Memo Says Burlington High School Principal Mismanaged Funds | Off Message

Memo Says Burlington High School Principal Mismanaged Funds


Amy Mellencamp, in green sweater, at a school board meeting this spring - MOLLY WALSH/SEVEN DAYS
  • Molly Walsh/Seven Days
  • Amy Mellencamp, in green sweater, at a school board meeting this spring
Updated June 17, 2016 at 4:20 p.m. with information about the June 23 Red Sox game.

The principal of Burlington High School authorized "thousands of dollars" in payments from student account funds without proper documentation, according to Burlington School District director of finance Nathan Lavery.

Revenue from student parking permits was improperly used to buy professional baseball tickets for employees, he wrote in a June 13 memo to the Burlington School Board. And other payments to high school staff appear to meet the definition of wages rather than reimbursements, and should have been made via payroll — not student activity accounts, Lavery wrote.

The memo never mentions longtime BHS principal Amy Mellencamp by name, but singles her out by title and says she failed to properly manage student account funds. Details on the dollar amounts are not specified. Seven Days has filed a public records request seeking the full report on student accounts.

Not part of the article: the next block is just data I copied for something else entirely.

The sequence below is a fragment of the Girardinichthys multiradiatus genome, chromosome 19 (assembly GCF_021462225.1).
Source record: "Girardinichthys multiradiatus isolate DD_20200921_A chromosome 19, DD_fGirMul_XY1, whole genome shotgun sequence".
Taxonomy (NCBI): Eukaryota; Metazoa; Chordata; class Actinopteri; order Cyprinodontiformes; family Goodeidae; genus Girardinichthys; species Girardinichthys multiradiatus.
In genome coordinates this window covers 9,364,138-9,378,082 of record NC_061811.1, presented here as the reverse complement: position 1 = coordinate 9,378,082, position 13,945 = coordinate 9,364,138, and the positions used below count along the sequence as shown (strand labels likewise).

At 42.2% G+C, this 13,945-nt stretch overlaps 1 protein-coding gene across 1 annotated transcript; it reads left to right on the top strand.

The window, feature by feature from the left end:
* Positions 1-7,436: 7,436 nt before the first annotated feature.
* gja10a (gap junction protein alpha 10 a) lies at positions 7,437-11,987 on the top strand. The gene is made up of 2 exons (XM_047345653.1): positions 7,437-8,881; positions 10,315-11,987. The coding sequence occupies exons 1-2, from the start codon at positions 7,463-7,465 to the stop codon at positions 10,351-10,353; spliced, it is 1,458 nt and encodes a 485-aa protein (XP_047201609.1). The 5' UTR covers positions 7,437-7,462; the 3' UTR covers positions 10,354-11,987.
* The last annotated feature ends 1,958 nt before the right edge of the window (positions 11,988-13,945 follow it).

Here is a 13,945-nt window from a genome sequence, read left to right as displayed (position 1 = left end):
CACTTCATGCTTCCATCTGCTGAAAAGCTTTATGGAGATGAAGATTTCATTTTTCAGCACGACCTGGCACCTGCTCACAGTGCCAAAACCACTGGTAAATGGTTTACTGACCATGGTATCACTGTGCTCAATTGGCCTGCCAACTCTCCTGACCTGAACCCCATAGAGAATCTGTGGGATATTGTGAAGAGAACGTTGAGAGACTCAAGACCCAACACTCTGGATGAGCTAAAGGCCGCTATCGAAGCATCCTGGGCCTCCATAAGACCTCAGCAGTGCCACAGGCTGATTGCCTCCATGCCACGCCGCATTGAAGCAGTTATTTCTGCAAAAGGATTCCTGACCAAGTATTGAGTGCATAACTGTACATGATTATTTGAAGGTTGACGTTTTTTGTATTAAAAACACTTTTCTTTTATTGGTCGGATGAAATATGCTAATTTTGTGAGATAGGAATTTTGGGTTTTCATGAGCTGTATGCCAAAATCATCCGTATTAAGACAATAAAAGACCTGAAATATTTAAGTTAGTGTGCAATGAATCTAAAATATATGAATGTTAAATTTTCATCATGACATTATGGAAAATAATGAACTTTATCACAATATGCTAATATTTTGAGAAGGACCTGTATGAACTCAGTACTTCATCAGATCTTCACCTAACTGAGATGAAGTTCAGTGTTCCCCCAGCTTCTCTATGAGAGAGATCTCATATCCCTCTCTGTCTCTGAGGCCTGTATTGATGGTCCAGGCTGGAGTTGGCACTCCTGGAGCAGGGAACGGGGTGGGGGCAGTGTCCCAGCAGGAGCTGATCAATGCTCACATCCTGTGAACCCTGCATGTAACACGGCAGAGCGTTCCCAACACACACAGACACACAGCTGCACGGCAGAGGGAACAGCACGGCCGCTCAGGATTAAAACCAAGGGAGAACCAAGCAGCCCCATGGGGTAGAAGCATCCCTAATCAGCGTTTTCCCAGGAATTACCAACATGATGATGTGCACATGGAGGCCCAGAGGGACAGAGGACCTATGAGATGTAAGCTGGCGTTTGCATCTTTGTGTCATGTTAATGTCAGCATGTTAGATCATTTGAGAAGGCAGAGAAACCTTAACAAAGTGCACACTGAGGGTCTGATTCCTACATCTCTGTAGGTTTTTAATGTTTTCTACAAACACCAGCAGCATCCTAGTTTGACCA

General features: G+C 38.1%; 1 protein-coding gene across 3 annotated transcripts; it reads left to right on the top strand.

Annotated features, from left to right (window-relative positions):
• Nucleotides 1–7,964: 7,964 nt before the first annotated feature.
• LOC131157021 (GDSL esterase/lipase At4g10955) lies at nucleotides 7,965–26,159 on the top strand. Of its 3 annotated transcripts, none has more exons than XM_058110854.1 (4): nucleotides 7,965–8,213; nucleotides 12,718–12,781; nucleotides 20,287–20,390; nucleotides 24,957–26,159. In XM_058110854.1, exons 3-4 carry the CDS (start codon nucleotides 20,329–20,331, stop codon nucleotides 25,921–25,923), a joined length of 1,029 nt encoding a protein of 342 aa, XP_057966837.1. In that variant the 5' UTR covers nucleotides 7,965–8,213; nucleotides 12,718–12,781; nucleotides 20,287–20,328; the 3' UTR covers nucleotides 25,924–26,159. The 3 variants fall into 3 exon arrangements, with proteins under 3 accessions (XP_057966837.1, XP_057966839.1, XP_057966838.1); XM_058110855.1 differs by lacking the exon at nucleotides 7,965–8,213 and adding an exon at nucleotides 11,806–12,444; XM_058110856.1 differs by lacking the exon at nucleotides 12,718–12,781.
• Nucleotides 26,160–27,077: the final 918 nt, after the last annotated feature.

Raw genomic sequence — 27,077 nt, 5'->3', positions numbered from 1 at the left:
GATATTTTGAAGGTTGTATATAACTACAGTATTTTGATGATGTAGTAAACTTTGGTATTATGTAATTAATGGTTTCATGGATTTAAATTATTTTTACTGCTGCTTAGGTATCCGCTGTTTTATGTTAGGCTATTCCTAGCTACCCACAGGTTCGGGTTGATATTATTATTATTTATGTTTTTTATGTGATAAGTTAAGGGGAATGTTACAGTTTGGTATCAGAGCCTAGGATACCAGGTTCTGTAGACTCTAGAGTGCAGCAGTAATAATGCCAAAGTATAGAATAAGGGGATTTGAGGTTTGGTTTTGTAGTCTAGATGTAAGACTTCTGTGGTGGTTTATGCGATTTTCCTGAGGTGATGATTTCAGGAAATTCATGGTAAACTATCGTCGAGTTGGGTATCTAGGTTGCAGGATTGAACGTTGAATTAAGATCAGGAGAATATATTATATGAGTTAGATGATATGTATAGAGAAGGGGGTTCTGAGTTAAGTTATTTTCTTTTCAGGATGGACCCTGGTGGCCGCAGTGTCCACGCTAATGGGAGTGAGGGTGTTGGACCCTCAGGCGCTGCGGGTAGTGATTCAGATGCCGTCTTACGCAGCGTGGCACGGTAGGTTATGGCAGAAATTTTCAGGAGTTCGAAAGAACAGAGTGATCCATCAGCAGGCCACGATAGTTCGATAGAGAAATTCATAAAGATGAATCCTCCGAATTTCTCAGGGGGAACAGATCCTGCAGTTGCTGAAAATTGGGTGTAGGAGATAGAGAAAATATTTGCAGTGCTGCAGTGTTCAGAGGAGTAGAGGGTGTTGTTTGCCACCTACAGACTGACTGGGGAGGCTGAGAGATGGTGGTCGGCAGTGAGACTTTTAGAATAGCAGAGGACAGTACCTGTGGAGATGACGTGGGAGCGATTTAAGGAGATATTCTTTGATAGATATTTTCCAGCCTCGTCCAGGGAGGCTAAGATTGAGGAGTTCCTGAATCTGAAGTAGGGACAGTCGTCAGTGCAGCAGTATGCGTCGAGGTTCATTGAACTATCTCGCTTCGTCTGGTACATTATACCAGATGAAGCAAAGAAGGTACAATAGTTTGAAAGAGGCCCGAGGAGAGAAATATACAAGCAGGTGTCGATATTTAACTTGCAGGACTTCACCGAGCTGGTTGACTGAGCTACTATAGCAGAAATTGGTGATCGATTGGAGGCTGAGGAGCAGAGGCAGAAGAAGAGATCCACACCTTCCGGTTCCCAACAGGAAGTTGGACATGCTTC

Mellencamp strongly disagrees with Lavery's conclusions and said she knew nothing about the memo until it was presented to the school board Tuesday night.

"This is the case of his never asking questions of administrators, including myself, and just going ahead and making assumptions without gaining appropriate information," Mellencamp said via email.

Checks and balances are built into the system, she added. "We have tight accounting practices and are proud of our stewardship of these funds on behalf of the students, parents, teachers and community members involved."

Mellencamp has led BHS for 17 years, and is serving her final month there. She's been reassigned under a controversial principal shuffle announced by superintendent of schools Yaw Obeng in May. She becomes principal of C.P. Smith Elementary School July 1.

Lavery's memo details problems with student accounts throughout the district. But it flagged Burlington High School for more serious issues.

Practices at BHS "circumvent procedures established to control spending by utilizing student activity accounts to pay for substantial reimbursements to employees," the memo reads. "This end-run around the established procedures is compounded by the fact that thousands of dollars of reimbursements have been paid without adequate backup documentation, calling into question the propriety of these reimbursements."
The memo went on to say: "The only approver on these payments is the principal, who repeatedly failed to ensure the presence of sufficient documentation prior to authorizing payment. In other instances, documentation that is available reflects inappropriate spending. For example, funds generated through parking fees assessed to students were used to purchase professional baseball tickets for staff." 

Obeng, Lavery and school board chair Mark Porter did not respond to messages seeking comment Thursday. Vice chair Stephanie Seguino issued this statement: "We are of course concerned with any areas in which there are deficiencies in financial controls and practices. The board is committed to establishing sound financial management practices and to improving the community's confidence in how taxpayer dollars for education are used."